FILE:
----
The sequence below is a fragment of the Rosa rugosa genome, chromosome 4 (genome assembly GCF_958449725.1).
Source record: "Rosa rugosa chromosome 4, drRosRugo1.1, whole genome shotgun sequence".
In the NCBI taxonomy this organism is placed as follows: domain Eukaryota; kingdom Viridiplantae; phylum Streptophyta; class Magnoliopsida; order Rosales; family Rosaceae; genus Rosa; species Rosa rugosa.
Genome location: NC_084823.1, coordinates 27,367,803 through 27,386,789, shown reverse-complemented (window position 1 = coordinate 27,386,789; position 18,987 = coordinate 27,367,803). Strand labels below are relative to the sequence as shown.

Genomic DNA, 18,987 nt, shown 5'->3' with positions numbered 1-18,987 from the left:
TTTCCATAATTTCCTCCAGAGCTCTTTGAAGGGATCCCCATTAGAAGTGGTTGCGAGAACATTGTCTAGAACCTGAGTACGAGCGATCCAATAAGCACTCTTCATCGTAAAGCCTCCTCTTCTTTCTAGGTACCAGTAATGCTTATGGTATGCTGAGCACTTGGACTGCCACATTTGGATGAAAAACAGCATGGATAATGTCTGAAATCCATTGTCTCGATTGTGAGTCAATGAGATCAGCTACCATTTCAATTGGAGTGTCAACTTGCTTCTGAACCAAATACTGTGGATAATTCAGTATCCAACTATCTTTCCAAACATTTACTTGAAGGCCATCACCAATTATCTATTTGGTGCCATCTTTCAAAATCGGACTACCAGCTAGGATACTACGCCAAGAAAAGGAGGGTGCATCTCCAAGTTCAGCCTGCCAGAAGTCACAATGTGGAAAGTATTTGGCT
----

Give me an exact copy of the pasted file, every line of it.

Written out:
The sequence below is a fragment of the Rosa rugosa genome, chromosome 4 (genome assembly GCF_958449725.1).
Source record: "Rosa rugosa chromosome 4, drRosRugo1.1, whole genome shotgun sequence".
In the NCBI taxonomy this organism is placed as follows: domain Eukaryota; kingdom Viridiplantae; phylum Streptophyta; class Magnoliopsida; order Rosales; family Rosaceae; genus Rosa; species Rosa rugosa.
Genome location: NC_084823.1, coordinates 27,367,803 through 27,386,789, shown reverse-complemented (window position 1 = coordinate 27,386,789; position 18,987 = coordinate 27,367,803). Strand labels below are relative to the sequence as shown.

Genomic DNA, 18,987 nt, shown 5'->3' with positions numbered 1-18,987 from the left:
TTTCCATAATTTCCTCCAGAGCTCTTTGAAGGGATCCCCATTAGAAGTGGTTGCGAGAACATTGTCTAGAACCTGAGTACGAGCGATCCAATAAGCACTCTTCATCGTAAAGCCTCCTCTTCTTTCTAGGTACCAGTAATGCTTATGGTATGCTGAGCACTTGGACTGCCACATTTGGATGAAAAACAGCATGGATAATGTCTGAAATCCATTGTCTCGATTGTGAGTCAATGAGATCAGCTACCATTTCAATTGGAGTGTCAACTTGCTTCTGAACCAAATACTGTGGATAATTCAGTATCCAACTATCTTTCCAAACATTTACTTGAAGGCCATCACCAATTATCTATTTGGTGCCATCTTTCAAAATCGGACTACCAGCTAGGATACTACGCCAAGAAAAGGAGGGTGCATCTCCAAGTTCAGCCTGCCAGAAGTCACAATGTGGAAAGTATTTGGCT